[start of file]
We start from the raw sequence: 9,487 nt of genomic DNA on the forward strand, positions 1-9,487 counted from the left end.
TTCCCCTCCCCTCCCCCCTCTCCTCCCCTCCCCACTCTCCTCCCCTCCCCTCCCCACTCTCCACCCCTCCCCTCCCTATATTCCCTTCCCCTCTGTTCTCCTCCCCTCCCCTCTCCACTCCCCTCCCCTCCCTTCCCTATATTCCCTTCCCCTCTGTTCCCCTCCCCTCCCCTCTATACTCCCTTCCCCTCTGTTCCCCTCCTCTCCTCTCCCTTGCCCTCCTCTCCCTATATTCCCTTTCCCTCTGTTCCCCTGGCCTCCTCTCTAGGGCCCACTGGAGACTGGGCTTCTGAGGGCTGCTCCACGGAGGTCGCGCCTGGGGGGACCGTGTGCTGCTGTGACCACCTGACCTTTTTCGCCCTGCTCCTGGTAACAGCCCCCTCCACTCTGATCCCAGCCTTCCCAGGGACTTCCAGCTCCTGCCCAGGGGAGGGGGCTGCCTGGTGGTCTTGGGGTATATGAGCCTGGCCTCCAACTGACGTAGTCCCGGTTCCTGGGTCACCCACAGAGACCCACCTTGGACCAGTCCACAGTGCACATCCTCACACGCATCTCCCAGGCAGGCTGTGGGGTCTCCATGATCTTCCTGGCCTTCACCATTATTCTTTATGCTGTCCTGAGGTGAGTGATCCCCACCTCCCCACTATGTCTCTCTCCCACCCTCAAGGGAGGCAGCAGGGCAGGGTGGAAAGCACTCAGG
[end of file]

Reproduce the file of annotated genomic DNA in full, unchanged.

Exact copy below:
We start from the raw sequence: 9,487 nt of genomic DNA on the forward strand, positions 1-9,487 counted from the left end.
TTCCCCTCCCCTCCCCCCTCTCCTCCCCTCCCCACTCTCCTCCCCTCCCCTCCCCACTCTCCACCCCTCCCCTCCCTATATTCCCTTCCCCTCTGTTCTCCTCCCCTCCCCTCTCCACTCCCCTCCCCTCCCTTCCCTATATTCCCTTCCCCTCTGTTCCCCTCCCCTCCCCTCTATACTCCCTTCCCCTCTGTTCCCCTCCTCTCCTCTCCCTTGCCCTCCTCTCCCTATATTCCCTTTCCCTCTGTTCCCCTGGCCTCCTCTCTAGGGCCCACTGGAGACTGGGCTTCTGAGGGCTGCTCCACGGAGGTCGCGCCTGGGGGGACCGTGTGCTGCTGTGACCACCTGACCTTTTTCGCCCTGCTCCTGGTAACAGCCCCCTCCACTCTGATCCCAGCCTTCCCAGGGACTTCCAGCTCCTGCCCAGGGGAGGGGGCTGCCTGGTGGTCTTGGGGTATATGAGCCTGGCCTCCAACTGACGTAGTCCCGGTTCCTGGGTCACCCACAGAGACCCACCTTGGACCAGTCCACAGTGCACATCCTCACACGCATCTCCCAGGCAGGCTGTGGGGTCTCCATGATCTTCCTGGCCTTCACCATTATTCTTTATGCTGTCCTGAGGTGAGTGATCCCCACCTCCCCACTATGTCTCTCTCCCACCCTCAAGGGAGGCAGCAGGGCAGGGTGGAAAGCACTCAGG